How's pension vesting work? They offer to pay something like 3% of your final salary after retirement for every year you slave work there, right?

So, after working there for 6 years, you've got 18% of your salary vested and you have an offer for a 15% increase in salary? Take the new job. Without even doing a present value calculation, it seems pretty clear that the new offer wins.
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Old 02-22-2004, 12:27 PM   #4
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I don't have a pension and I've never worked in a company that offered one, so I'm probably way off base here, but it does seem like some math would be able to help.

How's pension vesting work? *They offer to pay something like 3% of your final salary after retirement for every year you slave work there, right?

So, after working there for 6 years, you've got 18% of your salary vested and you have an offer for a 15% increase in salary? * Take the new job. * Without even doing a present value calculation, it seems pretty clear that the new offer wins.
The problem is that you are assuming that career opportunities, raises and promotions are going to be equivalent. My experience is that this assumption is radically incorrect. Different companies grow at different rates, promote with different cultural biases, etc. And those differences will swamp the effects of initial offer, hiring bonus and pension. I've seen many engineers jump jobs for a 15% raise then get confined to dead end positions and low raises for several years.

By all means do the math. But include a sensitivity analysis of all your assumptions when you finish. My guess is you will be able to get any answer you want.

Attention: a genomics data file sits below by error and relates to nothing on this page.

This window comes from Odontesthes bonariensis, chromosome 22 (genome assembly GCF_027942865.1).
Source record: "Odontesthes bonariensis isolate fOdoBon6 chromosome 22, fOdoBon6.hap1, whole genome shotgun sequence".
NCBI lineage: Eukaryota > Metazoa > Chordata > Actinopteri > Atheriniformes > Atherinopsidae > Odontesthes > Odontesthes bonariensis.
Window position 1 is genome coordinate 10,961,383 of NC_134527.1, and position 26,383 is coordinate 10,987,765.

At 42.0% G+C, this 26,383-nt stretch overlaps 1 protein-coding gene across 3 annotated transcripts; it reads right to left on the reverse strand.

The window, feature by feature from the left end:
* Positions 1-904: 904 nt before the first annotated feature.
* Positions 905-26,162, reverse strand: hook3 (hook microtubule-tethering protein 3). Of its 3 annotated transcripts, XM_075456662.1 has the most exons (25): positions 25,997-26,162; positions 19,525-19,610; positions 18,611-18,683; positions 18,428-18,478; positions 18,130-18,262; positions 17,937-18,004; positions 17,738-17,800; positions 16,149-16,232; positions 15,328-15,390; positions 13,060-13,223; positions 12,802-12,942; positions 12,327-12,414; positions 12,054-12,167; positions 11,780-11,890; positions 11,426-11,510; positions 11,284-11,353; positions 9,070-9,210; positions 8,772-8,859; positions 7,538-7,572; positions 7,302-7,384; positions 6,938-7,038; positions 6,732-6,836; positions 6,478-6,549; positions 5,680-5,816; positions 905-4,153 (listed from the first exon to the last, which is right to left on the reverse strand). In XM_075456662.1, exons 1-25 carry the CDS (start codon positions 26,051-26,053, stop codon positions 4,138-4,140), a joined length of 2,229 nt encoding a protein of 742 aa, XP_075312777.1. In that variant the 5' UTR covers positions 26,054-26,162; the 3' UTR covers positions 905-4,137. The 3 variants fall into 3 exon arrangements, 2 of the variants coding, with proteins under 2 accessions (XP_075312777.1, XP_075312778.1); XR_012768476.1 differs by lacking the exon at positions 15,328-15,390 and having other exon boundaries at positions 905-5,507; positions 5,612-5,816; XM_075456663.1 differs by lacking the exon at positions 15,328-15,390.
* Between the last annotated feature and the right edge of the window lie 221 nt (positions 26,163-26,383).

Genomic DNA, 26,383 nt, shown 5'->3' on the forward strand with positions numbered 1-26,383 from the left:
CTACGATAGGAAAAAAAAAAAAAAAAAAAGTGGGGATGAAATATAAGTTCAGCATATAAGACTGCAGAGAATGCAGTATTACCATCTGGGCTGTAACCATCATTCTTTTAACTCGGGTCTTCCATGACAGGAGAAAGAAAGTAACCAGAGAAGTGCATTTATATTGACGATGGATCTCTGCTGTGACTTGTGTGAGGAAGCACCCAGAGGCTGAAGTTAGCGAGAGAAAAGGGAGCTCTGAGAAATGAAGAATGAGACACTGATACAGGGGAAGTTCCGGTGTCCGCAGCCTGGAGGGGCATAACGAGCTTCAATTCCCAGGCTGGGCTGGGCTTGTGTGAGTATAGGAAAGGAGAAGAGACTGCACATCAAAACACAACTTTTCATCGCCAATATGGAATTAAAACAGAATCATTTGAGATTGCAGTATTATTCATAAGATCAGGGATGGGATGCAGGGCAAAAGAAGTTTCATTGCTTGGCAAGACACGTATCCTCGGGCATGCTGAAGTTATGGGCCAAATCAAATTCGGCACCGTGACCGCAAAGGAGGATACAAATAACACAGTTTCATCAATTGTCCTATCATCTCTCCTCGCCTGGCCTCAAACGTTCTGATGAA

By the way . . . the two pensions I have comming both involve significantly more complex calculations than you indicate. All of the following go into the calculation:
1) average of highest 5 years of earnings,
2) age at retirement
3) age when benefits are started
4) months of service
5) total social security benefit

Both of the plans I am familiar with begin to pay benefits after 5 years of service, but benefit value accelerates significantly as age+years of service increases. So staying with an old pension plan has greater value than jumping to a new one if all else were equal.

Still, for most cases, I think it's probably more important to seek the best career opportunity rather than the highest instantaneous salary offer.
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Old 02-24-2004, 03:28 PM   #5
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Re: new member

Thanks for the advice. I'm still in negotiations and weighing the merits of each case.

I wish I would have found this site a long time ago!
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Old 02-25-2004, 03:54 AM   #6
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HH,

My outspoken grandmother used to say, " Opinions are like !@#holes. Everybody has one."

Your 38 and have lots of savings time no matter what job you take. At some level it probably doesnt matter which job you work. Do what you LIKE doing, where you like doing it. I used to be a sales rep and called on buyers daily. I used to hear this all the time. "I hate this place, but I ONLY have 11 more YEARS til retirement."

I would think 11 more minutes would be too much for me.

Process the in depth analysis. Its the right thing to do. But in the end the heart usually wins over the head.

Do what you like, save, invest, manage debt downward.

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Old 02-25-2004, 04:26 AM   #7
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Excellent advise, BUM.